The Egyptian estimation could not be verified by officials in Jerusalem contacted for comment. Also, officials in the Palestinian Authority said they did not have any indication of a Middle East war erupting in the summer.
 
   But Mahmoud al-Zahar, Hamas chief in Gaza, told this column he believes a Middle East confrontation is likely, possibly in the next few months.
 
   “You don’t need to be a fortuneteller to see that Israel is planning something soon,” said al-Zahar, speaking on his cell phone from Gaza
 
   The Egyptian security official, meanwhile, said his country has bolstered its security forces along the border with Hamas-controlled Gaza, believing Iran will urge Hamas to retaliate against Israel during any war with the Jewish state.
 
   The security official said the Egyptian military has been placed on a general high alert. He said a decision two weeks ago to open the Egypt-Gaza border took into account the possibility of an Israeli military strike against Iran next month. He said during any future war between Israel and Iran, the Gaza-Egypt border will need to remain closed due to likely security threats from Gaza.
 

   Egypt’s estimation of a Middle East conflict may be particularly relevant since Israel has recently coordinated military training exercises with the Egyptian government. The drills were clearly aimed at Iran.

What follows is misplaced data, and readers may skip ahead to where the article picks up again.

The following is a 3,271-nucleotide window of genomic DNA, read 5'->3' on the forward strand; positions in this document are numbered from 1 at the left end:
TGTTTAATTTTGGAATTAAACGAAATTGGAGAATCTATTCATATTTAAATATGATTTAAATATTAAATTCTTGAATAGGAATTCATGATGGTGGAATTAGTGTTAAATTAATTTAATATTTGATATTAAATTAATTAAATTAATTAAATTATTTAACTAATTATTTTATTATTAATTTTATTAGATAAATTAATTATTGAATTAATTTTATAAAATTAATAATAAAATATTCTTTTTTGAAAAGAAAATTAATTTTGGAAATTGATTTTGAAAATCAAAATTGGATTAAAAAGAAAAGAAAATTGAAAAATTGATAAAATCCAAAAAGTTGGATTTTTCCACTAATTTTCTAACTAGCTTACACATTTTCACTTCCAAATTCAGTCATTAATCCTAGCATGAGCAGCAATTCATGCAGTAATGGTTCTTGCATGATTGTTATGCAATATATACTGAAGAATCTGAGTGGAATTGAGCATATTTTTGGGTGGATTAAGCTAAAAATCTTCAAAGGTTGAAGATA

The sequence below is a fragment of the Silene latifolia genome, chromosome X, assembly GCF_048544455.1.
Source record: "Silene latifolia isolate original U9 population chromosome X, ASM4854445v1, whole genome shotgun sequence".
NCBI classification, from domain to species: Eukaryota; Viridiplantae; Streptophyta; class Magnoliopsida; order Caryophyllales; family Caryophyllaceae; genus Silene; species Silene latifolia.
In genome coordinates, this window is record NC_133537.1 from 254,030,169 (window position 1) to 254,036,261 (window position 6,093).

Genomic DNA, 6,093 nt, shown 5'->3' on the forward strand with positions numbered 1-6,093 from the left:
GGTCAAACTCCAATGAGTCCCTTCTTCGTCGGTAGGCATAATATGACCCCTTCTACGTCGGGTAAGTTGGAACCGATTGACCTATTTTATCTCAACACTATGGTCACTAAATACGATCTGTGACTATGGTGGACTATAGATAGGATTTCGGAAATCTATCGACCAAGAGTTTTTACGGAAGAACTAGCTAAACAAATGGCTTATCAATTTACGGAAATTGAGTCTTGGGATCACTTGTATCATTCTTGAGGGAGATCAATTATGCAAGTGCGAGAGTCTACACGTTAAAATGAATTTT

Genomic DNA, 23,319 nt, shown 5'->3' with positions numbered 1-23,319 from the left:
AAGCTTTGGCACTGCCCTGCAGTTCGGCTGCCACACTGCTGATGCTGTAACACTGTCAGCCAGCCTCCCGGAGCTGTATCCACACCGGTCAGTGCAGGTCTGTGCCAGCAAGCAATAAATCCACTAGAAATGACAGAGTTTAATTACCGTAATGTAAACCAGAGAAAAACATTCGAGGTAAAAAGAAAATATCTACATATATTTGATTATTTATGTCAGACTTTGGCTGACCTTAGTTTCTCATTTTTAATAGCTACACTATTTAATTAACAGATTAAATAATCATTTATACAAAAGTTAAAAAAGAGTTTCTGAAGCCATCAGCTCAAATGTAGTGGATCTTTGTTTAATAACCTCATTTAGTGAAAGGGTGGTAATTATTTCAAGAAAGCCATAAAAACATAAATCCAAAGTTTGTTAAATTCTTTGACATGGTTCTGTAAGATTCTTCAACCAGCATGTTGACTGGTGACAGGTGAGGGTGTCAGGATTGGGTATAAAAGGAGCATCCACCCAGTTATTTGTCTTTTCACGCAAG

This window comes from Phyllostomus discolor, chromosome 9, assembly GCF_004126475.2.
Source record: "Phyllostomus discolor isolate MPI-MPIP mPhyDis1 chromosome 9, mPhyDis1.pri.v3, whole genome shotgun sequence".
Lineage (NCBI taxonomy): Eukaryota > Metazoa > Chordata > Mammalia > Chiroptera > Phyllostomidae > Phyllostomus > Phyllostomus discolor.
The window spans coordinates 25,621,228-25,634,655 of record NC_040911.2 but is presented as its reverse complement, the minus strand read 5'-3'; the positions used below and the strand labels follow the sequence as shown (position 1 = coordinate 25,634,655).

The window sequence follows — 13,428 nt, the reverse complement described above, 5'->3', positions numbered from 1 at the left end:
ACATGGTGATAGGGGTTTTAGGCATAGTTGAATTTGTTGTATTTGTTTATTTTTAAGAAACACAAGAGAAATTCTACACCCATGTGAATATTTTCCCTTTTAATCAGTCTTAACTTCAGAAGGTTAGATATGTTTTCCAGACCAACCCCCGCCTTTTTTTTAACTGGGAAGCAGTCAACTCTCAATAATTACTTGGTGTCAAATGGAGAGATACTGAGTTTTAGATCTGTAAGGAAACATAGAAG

U.S. Makes Israel A Proposal

 

   The Obama administration is pressing Israel to allow future activist flotillas reach the Gaza Strip, according to an official in Prime Minister Benjamin Netanyahu’s office speaking to this column.
 
   Separately, an Israeli government official said the White House asked Netanyahu for concessions in Israeli-Palestinian negotiations in exchange for U.S. opposition to the establishment of a United Nations commission to investigate Israel’s commando raid of a flotilla earlier this week that resulted in the deaths of nine violent activists.
 

   Previous UN commissions investigating the Jewish state were seen as biased against Israel, including a probe earlier this year that claimed Israel carried out war crimes during its defensive war in Gaza in 2009 targeting the Hamas terror group.

 

More Revelations From

The Manchurian Candidate
 
   A convicted felon and political consultant with close ties to the Obama administration helped provide a blueprint for the president’s health-care legislation, according to this reporter’s recently released, New York Times bestselling book, The Manchurian President: Barack Obama’s Ties to Communists, Socialists and Other Anti-American Extremists.
 
   The book reveals that Robert Creamer, husband of Rep. Jan Schakowsky, D-Ill., who was one of Capitol Hill’s most visible cheerleaders for Obama’s health-care bill, later wrote that his health-care platform and strategies are not about “policies” – “they are about the distribution of wealth and power.”
 
   Creamer also recommended the president “create” a national consensus that the country’s health-care system is in a state of crisis in order to push a radical new health-care plan.
 
   Creamer was sentenced to federal prison in 2006 after pleading guilty to bank fraud and withholding taxes while heading Citizen Action of Illinois. While in prison, he wrote a book titled How Progressives Can Win. Obama’s chief adviser, David Axelrod, touted Creamer’s book as providing “a blueprint for future victories.”
 
   His book was endorsed by other leading Democrats and by Andy Stern, a close ally of the president who, as head of the Service Employees International Union, has visited the White House more than any other individual.